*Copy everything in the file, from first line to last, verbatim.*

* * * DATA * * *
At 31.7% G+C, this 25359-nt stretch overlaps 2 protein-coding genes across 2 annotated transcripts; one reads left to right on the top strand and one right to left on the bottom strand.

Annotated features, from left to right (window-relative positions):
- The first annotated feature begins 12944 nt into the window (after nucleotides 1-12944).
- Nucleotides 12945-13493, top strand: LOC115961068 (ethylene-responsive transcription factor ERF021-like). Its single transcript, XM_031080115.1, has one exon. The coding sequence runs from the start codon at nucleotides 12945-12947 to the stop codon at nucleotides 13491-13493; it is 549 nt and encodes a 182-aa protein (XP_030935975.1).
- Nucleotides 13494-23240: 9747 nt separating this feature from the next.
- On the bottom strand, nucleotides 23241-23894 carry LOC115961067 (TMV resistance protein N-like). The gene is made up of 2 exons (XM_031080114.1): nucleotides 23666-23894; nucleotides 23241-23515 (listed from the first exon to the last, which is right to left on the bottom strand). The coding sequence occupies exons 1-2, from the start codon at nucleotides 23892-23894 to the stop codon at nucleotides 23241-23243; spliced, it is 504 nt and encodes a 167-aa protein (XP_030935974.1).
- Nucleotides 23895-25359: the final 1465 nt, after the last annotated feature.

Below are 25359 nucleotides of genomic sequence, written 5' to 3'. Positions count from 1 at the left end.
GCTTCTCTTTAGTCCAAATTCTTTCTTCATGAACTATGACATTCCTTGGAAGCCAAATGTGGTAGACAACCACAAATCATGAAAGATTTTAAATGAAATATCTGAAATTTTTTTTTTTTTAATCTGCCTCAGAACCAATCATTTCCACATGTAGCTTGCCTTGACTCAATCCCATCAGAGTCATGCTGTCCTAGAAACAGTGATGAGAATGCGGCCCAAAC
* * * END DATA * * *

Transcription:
At 31.7% G+C, this 25359-nt stretch overlaps 2 protein-coding genes across 2 annotated transcripts; one reads left to right on the top strand and one right to left on the bottom strand.

Annotated features, from left to right (window-relative positions):
- The first annotated feature begins 12944 nt into the window (after nucleotides 1-12944).
- Nucleotides 12945-13493, top strand: LOC115961068 (ethylene-responsive transcription factor ERF021-like). Its single transcript, XM_031080115.1, has one exon. The coding sequence runs from the start codon at nucleotides 12945-12947 to the stop codon at nucleotides 13491-13493; it is 549 nt and encodes a 182-aa protein (XP_030935975.1).
- Nucleotides 13494-23240: 9747 nt separating this feature from the next.
- On the bottom strand, nucleotides 23241-23894 carry LOC115961067 (TMV resistance protein N-like). The gene is made up of 2 exons (XM_031080114.1): nucleotides 23666-23894; nucleotides 23241-23515 (listed from the first exon to the last, which is right to left on the bottom strand). The coding sequence occupies exons 1-2, from the start codon at nucleotides 23892-23894 to the stop codon at nucleotides 23241-23243; spliced, it is 504 nt and encodes a 167-aa protein (XP_030935974.1).
- Nucleotides 23895-25359: the final 1465 nt, after the last annotated feature.

Below are 25359 nucleotides of genomic sequence, written 5' to 3'. Positions count from 1 at the left end.
GCTTCTCTTTAGTCCAAATTCTTTCTTCATGAACTATGACATTCCTTGGAAGCCAAATGTGGTAGACAACCACAAATCATGAAAGATTTTAAATGAAATATCTGAAATTTTTTTTTTTTTAATCTGCCTCAGAACCAATCATTTCCACATGTAGCTTGCCTTGACTCAATCCCATCAGAGTCATGCTGTCCTAGAAACAGTGATGAGAATGCGGCCCAAAC